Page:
Once again the Technology Quarterly section of the Economist has selected a focus on InSTEDD and our work in Asia, this time for sensors, sensitivity, and the use of mobile devices for data collection. The pleasant face you see on the GeoChat screenshot that opens the article is our Vice President for Engineering, Eduardo Jezierski, working within our Innovation Laboratory in Phnom Penh, Cambodia. More on the Lab below.
The article (which you can find here) quotes several informed and articulate sources, including staff at MIT and Path Intelligence, regarding the usefulness of mobile devices in general and our approach to data collection in particular. From my reading it’s a fairly nice validation of our design and methods.
Incidentally, speaking of design and methods, many of you know we have a mesh synchronization tool called Mesh4x. It’s getting used all over, from African medical clinics to the US Centers for Disease Control, but it’s a programming tool, not really usable by ordinary folk.
However, we’ll soon be talking more about our new Mesh4x interface client, Fuse, that will take our mesh synchronization capabilities and make them visible, intuitive, and usable by anyone who knows where their data resides. Mesh4x, our code library, works beautifully (we find a minor bug every few months and fix it) but it’s been a developer’s tool. Fuse will change that. Soon anyone will be able to specify an Excel spreadsheet here on my laptop, an Oracle database there on your server, a Google Earth KML layer on that PDA, a Microsoft Access table over in Atlanta, a MySQL database on your website’s LAMP stack, and then press the Big Red Squishy Button that says “SYNC” and they’ll all synchronize with each other across applications and across devices. I’ve watched pieces of that happen today and it’s lovely to see. Even better is that, if access to the internet is broken or missing, it all can happen just over a stream of SMS text messages from a cellphone connected to a laptop. No internet at all.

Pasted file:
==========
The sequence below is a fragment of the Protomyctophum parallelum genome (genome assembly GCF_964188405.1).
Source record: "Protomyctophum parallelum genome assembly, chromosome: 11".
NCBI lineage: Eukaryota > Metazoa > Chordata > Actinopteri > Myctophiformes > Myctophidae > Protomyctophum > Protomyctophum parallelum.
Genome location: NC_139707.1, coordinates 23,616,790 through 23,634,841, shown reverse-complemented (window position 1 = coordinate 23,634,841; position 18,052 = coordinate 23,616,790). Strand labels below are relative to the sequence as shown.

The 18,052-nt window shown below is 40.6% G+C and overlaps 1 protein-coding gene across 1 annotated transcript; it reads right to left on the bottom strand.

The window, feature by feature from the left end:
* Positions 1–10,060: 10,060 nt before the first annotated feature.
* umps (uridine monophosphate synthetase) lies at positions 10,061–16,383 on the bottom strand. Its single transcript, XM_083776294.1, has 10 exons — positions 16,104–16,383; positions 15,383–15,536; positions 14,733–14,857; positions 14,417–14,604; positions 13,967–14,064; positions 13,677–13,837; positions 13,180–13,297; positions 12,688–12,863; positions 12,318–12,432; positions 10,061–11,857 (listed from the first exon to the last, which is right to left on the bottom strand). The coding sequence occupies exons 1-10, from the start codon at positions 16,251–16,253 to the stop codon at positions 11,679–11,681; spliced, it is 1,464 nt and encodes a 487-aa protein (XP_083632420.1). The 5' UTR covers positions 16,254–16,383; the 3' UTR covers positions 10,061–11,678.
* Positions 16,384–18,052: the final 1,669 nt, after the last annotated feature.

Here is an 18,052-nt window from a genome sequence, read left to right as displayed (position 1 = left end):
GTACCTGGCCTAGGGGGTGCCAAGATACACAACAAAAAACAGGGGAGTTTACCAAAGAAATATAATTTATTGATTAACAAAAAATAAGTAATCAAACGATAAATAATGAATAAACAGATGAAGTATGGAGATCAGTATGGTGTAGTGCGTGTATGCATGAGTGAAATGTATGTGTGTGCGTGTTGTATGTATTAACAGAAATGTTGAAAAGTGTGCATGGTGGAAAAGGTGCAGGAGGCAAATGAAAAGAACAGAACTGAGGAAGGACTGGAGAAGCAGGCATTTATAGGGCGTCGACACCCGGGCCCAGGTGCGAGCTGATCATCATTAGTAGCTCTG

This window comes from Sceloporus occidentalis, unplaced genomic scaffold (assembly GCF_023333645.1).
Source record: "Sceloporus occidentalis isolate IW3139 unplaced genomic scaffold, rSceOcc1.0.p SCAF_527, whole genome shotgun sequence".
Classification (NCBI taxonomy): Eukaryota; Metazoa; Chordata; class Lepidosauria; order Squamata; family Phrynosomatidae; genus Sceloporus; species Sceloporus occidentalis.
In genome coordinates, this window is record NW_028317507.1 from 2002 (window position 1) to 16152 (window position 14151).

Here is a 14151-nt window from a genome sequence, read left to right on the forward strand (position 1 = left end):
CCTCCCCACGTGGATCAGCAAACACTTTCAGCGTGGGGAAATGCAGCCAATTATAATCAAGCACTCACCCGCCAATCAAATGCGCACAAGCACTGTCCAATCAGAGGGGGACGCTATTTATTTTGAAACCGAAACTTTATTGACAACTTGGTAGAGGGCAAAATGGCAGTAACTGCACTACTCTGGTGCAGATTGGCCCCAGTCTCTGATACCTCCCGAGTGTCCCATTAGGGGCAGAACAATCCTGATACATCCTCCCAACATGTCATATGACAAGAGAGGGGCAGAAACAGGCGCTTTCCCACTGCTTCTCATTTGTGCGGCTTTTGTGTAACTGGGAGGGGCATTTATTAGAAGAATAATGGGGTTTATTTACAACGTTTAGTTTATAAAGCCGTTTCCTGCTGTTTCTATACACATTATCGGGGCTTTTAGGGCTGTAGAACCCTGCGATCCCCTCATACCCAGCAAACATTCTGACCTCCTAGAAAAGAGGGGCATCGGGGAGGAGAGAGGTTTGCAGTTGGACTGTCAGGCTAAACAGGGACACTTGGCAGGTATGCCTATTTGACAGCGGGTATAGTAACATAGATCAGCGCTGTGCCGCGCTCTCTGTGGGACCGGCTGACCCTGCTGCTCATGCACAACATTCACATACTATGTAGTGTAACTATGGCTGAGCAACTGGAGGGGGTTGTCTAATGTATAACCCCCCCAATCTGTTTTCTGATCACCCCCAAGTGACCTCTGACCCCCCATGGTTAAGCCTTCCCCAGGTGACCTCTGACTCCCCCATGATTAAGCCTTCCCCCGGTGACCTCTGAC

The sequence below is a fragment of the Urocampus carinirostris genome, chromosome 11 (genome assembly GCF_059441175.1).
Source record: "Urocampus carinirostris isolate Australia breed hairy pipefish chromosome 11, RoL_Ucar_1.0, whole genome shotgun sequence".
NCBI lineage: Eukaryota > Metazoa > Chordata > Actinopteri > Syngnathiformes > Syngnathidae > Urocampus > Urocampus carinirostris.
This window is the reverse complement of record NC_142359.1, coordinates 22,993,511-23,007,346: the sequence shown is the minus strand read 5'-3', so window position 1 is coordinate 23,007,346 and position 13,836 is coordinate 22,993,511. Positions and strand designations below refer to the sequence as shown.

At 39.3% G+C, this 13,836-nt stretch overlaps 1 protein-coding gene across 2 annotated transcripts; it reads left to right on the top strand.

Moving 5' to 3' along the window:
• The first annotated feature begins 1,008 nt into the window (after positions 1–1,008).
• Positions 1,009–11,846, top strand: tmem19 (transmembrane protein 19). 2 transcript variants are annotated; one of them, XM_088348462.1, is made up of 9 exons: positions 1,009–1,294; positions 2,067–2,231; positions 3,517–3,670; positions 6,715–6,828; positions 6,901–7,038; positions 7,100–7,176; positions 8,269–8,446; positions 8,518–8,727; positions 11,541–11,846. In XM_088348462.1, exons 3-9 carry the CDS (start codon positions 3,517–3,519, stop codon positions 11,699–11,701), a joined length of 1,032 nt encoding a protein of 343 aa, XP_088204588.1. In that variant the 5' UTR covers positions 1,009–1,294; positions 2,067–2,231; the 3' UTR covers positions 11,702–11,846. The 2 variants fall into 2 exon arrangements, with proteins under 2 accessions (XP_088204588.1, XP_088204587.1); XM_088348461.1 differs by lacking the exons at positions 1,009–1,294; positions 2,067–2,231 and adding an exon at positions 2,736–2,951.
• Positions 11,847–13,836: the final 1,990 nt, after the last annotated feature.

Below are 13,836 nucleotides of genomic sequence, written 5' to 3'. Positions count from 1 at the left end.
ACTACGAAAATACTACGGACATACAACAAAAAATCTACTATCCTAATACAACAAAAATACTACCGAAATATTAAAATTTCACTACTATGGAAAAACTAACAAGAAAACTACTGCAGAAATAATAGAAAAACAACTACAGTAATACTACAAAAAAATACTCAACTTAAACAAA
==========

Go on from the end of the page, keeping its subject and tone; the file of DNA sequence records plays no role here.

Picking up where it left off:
This is very useful magic.
The Fuse synchronization interface design has to be very simple. Like all magic, that simplicity will mask a daunting complexity. One of the very talented people looking over the design of the Fuse interface is the remarkable Chris Blow. Chris has done beautiful work for our valued Ushahidi colleagues in the Open Mobile Consortium and he’s now working within our Innovation Laboratory in Cambodia. Chris – a very impressive intelligence indeed – is just visiting InSTEDD, but while he’s with us he’s helping the Cambodian lab students learn techniques that will let them design user interfaces that make sense for their Cambodian customers. Take a look at his blog here.
Days like this are a part of the reason I love this organization. Yes, we’re doing very good humanitarian work, using free and open source information tools that really surpass anything I’m seeing in the commercial sector, but what’s really happening is that networks of truly remarkable people are forming around seriously hard problems facing the planet. Smart, passionate, selfless, creative people are finding a rewarding outlet for their need to be of service to humanity. Nice example of the Buddhist goal of “Right Livelihood”.